- 2019. Towards a nontrivial notion of granularity in generative syntax. Talk at Zhejiang University. Hangzhou, Nov 11. [slides]
- 2017. From bedtime to spacetime : The hidden language behind compound words. Talk at Gonville & Caius Graduate Research Symposium. Oct 22. [slides]
- 2017. Universal Grammar and where to find it. Gonville & Caius MCR/SCR talk. May 30. [slides][archive]
- 2016. Event and its aspects: How do different languages talk about events with their verbs? Talk at Cambridge Festival of Ideas Linguistics Day. Oct 22. [slides]
Here is some other stuff that I have done in graduate school. I run my own blog and regularly post articles about language and linguistics. I have also codirected a short film, developed a morphological analyzer, and won an essay prize. Besides, I accumulated some outreach and committee experience while studying in Cambridge. I also have some hobbies.
- Jan 2021. Some 1000-year-old doodles... and some thoughts on Classical Chinese teaching in the 21st century New
- Jan 2021. Happy “Niu” Year and semi-loan neologisms in Chinese Internet slang New
- Dec 2020. What did Chinese textbooks look like in the 19th century?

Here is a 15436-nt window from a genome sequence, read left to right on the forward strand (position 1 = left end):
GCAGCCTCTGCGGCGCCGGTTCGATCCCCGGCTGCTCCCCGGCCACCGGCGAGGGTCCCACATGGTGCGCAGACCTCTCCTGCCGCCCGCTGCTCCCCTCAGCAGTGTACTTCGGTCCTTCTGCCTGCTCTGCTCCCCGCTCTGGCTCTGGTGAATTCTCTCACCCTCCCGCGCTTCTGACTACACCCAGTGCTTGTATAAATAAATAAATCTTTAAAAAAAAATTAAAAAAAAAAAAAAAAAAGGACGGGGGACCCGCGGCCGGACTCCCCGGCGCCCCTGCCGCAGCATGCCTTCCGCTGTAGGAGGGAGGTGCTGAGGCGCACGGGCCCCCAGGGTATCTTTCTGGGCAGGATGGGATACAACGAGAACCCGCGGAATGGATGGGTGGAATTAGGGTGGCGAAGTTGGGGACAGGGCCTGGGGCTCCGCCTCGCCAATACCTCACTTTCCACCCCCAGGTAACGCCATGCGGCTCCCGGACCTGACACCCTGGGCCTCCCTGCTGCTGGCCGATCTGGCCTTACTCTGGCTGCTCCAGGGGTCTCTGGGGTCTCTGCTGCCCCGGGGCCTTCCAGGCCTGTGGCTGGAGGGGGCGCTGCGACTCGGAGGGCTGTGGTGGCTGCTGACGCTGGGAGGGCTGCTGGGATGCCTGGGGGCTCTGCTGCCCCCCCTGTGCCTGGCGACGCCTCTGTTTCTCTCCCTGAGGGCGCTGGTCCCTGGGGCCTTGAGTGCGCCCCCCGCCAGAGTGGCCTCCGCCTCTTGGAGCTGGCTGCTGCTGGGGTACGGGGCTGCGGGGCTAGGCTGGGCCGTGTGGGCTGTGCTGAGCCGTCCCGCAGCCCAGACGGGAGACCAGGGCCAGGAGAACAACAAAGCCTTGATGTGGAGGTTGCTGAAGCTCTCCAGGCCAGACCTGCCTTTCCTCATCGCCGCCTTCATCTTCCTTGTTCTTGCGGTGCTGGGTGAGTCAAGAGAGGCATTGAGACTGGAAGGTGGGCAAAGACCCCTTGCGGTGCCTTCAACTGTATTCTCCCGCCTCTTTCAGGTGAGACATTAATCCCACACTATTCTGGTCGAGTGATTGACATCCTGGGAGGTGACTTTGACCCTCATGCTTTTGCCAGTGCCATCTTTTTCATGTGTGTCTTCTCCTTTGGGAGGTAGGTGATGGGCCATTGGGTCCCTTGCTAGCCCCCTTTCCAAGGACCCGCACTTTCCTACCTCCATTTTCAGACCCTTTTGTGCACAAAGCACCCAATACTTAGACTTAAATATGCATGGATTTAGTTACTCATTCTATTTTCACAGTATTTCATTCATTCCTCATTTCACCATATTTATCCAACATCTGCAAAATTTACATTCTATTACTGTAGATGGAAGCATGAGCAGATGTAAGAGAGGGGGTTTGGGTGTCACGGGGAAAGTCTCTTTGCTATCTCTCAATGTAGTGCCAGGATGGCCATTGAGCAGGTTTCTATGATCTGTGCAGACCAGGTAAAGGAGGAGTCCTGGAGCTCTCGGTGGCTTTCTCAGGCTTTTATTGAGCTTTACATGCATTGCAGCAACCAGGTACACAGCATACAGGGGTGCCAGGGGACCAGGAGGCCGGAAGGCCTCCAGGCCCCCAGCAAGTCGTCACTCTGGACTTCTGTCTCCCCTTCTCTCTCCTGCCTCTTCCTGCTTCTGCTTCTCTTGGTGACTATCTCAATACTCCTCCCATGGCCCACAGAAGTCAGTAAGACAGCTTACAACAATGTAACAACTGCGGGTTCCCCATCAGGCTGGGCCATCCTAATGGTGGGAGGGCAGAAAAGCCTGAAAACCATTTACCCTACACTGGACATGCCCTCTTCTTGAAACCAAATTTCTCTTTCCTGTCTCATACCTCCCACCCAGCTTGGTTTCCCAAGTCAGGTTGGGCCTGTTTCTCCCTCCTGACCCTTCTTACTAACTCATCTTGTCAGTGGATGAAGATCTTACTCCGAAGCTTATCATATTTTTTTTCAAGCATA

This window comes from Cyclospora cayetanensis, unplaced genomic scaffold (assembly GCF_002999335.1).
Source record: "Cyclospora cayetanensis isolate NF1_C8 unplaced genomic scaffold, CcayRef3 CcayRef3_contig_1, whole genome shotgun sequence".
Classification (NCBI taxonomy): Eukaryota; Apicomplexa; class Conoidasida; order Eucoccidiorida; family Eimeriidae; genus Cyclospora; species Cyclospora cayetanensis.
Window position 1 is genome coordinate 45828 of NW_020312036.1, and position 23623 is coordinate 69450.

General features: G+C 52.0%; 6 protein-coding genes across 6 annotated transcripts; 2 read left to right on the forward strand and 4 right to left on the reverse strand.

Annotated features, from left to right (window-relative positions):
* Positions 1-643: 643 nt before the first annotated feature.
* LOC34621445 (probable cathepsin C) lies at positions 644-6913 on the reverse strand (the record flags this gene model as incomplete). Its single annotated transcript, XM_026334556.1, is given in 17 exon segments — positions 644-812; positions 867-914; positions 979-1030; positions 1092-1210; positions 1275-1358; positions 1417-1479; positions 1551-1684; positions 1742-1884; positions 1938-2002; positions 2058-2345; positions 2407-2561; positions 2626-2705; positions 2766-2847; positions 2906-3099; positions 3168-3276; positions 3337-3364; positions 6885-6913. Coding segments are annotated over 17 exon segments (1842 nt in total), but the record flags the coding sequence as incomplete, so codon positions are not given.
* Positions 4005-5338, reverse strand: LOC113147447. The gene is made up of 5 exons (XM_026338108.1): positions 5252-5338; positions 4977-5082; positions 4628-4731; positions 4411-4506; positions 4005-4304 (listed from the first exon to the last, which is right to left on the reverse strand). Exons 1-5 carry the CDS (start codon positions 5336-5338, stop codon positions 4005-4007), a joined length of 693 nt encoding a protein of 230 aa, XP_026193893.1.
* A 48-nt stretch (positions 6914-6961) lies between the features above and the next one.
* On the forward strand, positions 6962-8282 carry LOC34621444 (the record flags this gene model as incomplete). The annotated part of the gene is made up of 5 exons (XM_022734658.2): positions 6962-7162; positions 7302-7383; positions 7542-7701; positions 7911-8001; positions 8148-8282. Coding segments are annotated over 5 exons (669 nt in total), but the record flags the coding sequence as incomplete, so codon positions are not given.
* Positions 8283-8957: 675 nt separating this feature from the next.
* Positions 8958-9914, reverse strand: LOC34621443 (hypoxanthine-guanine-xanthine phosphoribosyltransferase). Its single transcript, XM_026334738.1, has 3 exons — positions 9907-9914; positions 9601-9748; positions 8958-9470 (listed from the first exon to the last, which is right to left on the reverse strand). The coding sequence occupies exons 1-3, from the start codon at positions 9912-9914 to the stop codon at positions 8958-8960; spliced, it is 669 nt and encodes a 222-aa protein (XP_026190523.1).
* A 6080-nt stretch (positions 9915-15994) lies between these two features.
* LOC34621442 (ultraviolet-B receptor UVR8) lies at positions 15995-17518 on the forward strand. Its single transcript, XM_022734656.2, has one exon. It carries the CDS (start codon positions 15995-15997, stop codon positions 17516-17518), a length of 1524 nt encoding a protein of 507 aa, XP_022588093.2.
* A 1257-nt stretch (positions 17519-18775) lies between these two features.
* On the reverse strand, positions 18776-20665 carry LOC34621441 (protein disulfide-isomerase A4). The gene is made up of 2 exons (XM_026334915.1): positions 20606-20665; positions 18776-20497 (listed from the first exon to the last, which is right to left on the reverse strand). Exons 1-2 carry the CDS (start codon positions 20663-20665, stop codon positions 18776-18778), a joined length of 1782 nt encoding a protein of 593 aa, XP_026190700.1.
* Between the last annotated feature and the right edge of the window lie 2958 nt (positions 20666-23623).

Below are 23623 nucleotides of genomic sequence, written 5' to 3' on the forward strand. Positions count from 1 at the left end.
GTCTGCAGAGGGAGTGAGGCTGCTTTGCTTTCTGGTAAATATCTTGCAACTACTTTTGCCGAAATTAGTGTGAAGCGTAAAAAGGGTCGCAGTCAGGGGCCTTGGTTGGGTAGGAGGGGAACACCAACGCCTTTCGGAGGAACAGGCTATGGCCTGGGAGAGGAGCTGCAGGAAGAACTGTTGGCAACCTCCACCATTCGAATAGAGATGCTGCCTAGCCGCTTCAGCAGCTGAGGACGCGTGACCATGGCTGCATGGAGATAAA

- Nov 2020. Carving civilization into stone…and the “Chinese Rosetta Stone”
- Apr 2020. Generative grammar for I Ching divination
- Feb 2020. Bilingualism helps prevent dementia? And a remark on “scholarly longevity”
- Oct 2019. Why are apples so beloved (linguistically)?
- Aug–Sep 2019. Category theory notes series
- Sep 2019. Language in a Qing-Dynasty polyglot’s eyes
- Aug 2019. Fictional languages and the linguistic view in Three-Body
- May 2017. The syntax of emoji?
- 2016 (with Craig Pearson and Toby Smith). Talk with Your Hands: Communicating across the Sensory Spectrum. Short film made for Cambridge Festival of Ideas. [video][news]
I attended the 2016 San Sebastián summer lab “Codefest” and developed a morphological analyzer for Hungarian, which can automatically analyze the morphosemantic components of inflected words and generate orthographically correct words based on abstract linguistic representations. [code]
My nonlinguistics essay entitled “Scenery depiction in Classical Chinese poetry: Strategies, effects, and motivation” won the 2016 Master's Essay Prize of Gonville & Caius College. [full text]
I have been a marker for UK Linguistics Olympiad since 2016. I also served on a number of committees during my PhD, such as the LAGB student committee, the COPiL editorial team, and my college's MCR committee.
When I'm not doing linguistics, I like watching movies, listening to podcasts, drinking tea, and occasionally traveling away.